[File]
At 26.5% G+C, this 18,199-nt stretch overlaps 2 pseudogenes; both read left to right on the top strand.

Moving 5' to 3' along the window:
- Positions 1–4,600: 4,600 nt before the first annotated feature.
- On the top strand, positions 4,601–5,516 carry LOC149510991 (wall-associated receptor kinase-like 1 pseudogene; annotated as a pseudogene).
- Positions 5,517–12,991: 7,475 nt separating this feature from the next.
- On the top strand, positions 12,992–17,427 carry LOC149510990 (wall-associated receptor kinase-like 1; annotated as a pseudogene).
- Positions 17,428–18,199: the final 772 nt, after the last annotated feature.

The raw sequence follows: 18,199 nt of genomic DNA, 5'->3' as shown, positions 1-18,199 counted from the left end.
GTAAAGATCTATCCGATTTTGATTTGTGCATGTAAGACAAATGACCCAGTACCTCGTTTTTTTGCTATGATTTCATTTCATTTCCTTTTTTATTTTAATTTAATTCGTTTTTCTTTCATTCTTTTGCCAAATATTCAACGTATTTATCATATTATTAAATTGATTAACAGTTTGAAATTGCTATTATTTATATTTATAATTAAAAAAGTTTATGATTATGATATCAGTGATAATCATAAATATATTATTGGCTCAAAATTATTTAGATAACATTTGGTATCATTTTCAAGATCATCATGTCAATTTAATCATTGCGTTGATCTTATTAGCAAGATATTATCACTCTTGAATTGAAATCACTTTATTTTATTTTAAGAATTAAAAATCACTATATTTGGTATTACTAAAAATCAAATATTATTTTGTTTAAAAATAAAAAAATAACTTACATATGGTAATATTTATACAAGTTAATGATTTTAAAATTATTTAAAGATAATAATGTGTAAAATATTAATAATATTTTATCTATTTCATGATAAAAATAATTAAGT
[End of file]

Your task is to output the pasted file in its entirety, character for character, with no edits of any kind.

At 26.5% G+C, this 18,199-nt stretch overlaps 2 pseudogenes; both read left to right on the top strand.

Moving 5' to 3' along the window:
- Positions 1–4,600: 4,600 nt before the first annotated feature.
- On the top strand, positions 4,601–5,516 carry LOC149510991 (wall-associated receptor kinase-like 1 pseudogene; annotated as a pseudogene).
- Positions 5,517–12,991: 7,475 nt separating this feature from the next.
- On the top strand, positions 12,992–17,427 carry LOC149510990 (wall-associated receptor kinase-like 1; annotated as a pseudogene).
- Positions 17,428–18,199: the final 772 nt, after the last annotated feature.

The raw sequence follows: 18,199 nt of genomic DNA, 5'->3' as shown, positions 1-18,199 counted from the left end.
GTAAAGATCTATCCGATTTTGATTTGTGCATGTAAGACAAATGACCCAGTACCTCGTTTTTTTGCTATGATTTCATTTCATTTCCTTTTTTATTTTAATTTAATTCGTTTTTCTTTCATTCTTTTGCCAAATATTCAACGTATTTATCATATTATTAAATTGATTAACAGTTTGAAATTGCTATTATTTATATTTATAATTAAAAAAGTTTATGATTATGATATCAGTGATAATCATAAATATATTATTGGCTCAAAATTATTTAGATAACATTTGGTATCATTTTCAAGATCATCATGTCAATTTAATCATTGCGTTGATCTTATTAGCAAGATATTATCACTCTTGAATTGAAATCACTTTATTTTATTTTAAGAATTAAAAATCACTATATTTGGTATTACTAAAAATCAAATATTATTTTGTTTAAAAATAAAAAAATAACTTACATATGGTAATATTTATACAAGTTAATGATTTTAAAATTATTTAAAGATAATAATGTGTAAAATATTAATAATATTTTATCTATTTCATGATAAAAATAATTAAGT